By Josette Keelor -- firstname.lastname@example.org
In thinking about a successful career so far with his band, violinist and singer Tim Carbone remembers a recent moment of unintentional but perfect synchronicity. The band was in Bond, Colo. performing in a rural location where trains rush through several times a day with wheels screaming against tracks at 98.6 decibels.
All weekend the band had been in town and had not seen or heard a single train pass by, though they knew from past experiences that the tracks there were well-used.
"We started the second song," Carbone said -- their namesake song, which begins "This railroad earth" -- and in that moment, a train whistle sounded.
The assembled crowd erupted into applause, he said. "I was brought to tears, and I saw people in the audience crying, it was such an amazing moment.
The song, he said, "It's very sentimental."
For a band that makes a career of banking on the sentimentality of its fans, moments like this are golden.
Railroad Earth will perform at the Shenandoah Valley Music Festival for the first time Friday night. In a phone from Sussex County, in northwestern New Jersey, Carbone that they're looking forward to being in Virginia and performing with The Hackensaw Boys.
"We've done a couple tours with them," Carbone said.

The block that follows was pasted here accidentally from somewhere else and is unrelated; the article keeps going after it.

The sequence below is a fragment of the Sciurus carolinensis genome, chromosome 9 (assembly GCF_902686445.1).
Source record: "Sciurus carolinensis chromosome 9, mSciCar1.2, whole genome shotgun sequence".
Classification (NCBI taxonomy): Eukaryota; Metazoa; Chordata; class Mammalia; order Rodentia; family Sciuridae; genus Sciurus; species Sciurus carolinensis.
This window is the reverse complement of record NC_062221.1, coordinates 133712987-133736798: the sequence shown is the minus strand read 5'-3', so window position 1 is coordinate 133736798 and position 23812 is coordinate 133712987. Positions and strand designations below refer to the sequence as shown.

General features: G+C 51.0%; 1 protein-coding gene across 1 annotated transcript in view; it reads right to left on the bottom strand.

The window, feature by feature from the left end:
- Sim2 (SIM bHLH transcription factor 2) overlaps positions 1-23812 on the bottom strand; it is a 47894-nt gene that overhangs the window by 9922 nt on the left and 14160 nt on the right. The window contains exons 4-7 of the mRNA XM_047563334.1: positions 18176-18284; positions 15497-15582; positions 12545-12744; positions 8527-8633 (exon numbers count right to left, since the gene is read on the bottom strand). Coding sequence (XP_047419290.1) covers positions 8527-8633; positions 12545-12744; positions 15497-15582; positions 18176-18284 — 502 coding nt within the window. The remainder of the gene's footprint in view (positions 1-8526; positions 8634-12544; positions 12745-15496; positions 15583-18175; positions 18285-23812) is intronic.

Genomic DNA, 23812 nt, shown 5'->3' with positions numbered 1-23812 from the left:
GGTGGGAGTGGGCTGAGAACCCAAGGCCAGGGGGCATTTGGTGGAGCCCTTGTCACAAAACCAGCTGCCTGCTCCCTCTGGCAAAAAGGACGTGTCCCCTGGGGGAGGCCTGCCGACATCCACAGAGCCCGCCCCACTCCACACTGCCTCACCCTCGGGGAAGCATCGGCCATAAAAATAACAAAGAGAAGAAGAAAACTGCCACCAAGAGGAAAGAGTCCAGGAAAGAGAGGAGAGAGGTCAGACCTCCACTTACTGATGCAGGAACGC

"It's going to be great," he said. "You know, we love playing outside."
Planning to incorporate music from the band's latest album, the eponymous "Railroad Earth," Carbone said, "We never do the same set list twice."
The band finds inspiration for music in America's changing landscape and times, and Carbone said one of his favorite songs is about new 50,000-volt transmission lines with 300-foot towers disrupting the 80-acre property on which lead singer Todd Sheaffer used to live in Stillwater, N.J.
"They're just plowing transmission-wise right through," Carbone said. Sheaffer called the song "Lone Croft Farewell," from the Scandinavian word "croft," for a farm or small piece of land, to remember the house he used to call home.
With Sheaffer and Andy Goessling on acoustic guitars, Carbone on violin, John Skehan on mandolin, Carey Harmon on the cajon drum box and Andrew Altman on upright bass, the song has an earthy, mid-western, wistful feel as Sheaffer sings, "Goodbye to all I know."
Another of Carbone's favorites from the new album is "Black Elk Speaks," a song he said he doesn't contribute much.
"I just pick up a guitar and 'make loud noise here,'" he said. It's the meaning of the song that moves him more, he said.
"'Black Elk Speaks' is pretty much the story of the March of Tears," Carbone said. It was named for the 1932 book of the same name by John G Neihardt, about when "[Americans] marched the last of the Indians out of the country."
"The song tells the entire story right out of the book to a 'T'" he said.
Listeners can enjoy Railroad Earth's music even if they don't draw meaning from it.
Favorite moments playing with the band are in abundance, Carbone said, but the moment joined in song with a train whistle in Colorado tops the rest.
"I'm fairly easily moved, but that's a pretty heavy-duty moment," he said.
As the band sang the last line is "Oh mama, ain't it good to be alive," Carbone recalled, "It was just this amazing beautiful moment. I'll never forget it."
Railroad Earth will perform with The Hackensaw Boys Friday at 8 p.m. Reserved pavilion seats are $35. Adult lawn seats are $30, and lawn seats for children under 18 are $10. For more information, visit www.musicfest.org.